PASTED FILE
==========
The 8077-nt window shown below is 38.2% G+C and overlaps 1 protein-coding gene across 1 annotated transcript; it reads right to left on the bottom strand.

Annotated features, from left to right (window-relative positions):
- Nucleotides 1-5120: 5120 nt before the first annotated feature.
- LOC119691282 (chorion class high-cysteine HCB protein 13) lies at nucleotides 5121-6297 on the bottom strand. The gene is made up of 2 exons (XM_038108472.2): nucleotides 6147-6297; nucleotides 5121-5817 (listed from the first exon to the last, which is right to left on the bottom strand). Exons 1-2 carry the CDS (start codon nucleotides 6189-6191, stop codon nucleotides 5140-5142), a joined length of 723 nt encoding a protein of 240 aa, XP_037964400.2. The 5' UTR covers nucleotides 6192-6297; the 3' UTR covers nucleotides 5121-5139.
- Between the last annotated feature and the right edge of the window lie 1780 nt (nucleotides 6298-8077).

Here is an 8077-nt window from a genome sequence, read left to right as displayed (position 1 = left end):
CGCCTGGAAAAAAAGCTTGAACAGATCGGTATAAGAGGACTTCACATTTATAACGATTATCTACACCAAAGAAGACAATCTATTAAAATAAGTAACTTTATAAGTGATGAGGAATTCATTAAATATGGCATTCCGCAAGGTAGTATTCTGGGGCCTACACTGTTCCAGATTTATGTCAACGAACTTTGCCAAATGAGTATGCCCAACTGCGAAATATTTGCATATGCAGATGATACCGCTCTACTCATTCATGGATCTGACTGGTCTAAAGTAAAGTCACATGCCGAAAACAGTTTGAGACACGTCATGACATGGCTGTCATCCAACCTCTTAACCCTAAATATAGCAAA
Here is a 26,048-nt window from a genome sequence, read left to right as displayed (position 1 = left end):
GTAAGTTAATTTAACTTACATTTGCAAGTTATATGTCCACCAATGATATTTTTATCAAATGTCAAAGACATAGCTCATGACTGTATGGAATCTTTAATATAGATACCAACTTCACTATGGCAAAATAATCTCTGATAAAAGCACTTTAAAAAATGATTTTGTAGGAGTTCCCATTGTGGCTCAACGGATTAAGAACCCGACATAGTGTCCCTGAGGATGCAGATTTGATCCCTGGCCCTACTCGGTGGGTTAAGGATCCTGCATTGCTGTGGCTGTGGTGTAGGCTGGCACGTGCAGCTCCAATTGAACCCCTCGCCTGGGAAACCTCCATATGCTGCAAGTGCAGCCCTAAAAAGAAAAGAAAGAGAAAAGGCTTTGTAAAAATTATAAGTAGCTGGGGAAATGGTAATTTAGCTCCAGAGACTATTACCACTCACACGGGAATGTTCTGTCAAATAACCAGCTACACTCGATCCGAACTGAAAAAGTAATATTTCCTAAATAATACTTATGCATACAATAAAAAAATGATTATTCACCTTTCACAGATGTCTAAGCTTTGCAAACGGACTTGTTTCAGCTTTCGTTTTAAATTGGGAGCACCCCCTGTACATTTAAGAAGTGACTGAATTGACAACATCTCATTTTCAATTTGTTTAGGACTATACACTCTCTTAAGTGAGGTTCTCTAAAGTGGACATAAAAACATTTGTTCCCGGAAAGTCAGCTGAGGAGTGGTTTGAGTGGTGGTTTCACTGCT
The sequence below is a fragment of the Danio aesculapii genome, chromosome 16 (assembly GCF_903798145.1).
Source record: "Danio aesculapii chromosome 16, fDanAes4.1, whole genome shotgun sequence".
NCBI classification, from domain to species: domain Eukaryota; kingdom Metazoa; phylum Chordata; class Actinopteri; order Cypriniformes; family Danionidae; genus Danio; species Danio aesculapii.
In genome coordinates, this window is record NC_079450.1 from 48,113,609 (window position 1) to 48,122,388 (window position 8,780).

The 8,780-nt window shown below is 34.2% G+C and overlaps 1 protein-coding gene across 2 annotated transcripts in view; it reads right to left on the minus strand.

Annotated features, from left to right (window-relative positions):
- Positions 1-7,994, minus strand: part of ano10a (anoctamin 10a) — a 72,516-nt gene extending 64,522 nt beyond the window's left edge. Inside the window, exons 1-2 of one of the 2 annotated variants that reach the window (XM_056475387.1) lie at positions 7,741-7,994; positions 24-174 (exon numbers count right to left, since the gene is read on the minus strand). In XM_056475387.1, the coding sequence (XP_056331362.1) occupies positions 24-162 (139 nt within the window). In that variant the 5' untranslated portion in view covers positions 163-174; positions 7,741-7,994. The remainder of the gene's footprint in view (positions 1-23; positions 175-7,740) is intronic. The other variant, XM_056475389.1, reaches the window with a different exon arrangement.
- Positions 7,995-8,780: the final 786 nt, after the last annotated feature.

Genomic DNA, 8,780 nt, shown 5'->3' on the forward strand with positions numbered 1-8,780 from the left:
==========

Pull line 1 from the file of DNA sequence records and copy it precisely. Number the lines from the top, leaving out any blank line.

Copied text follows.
The 8077-nt window shown below is 38.2% G+C and overlaps 1 protein-coding gene across 1 annotated transcript; it reads right to left on the bottom strand.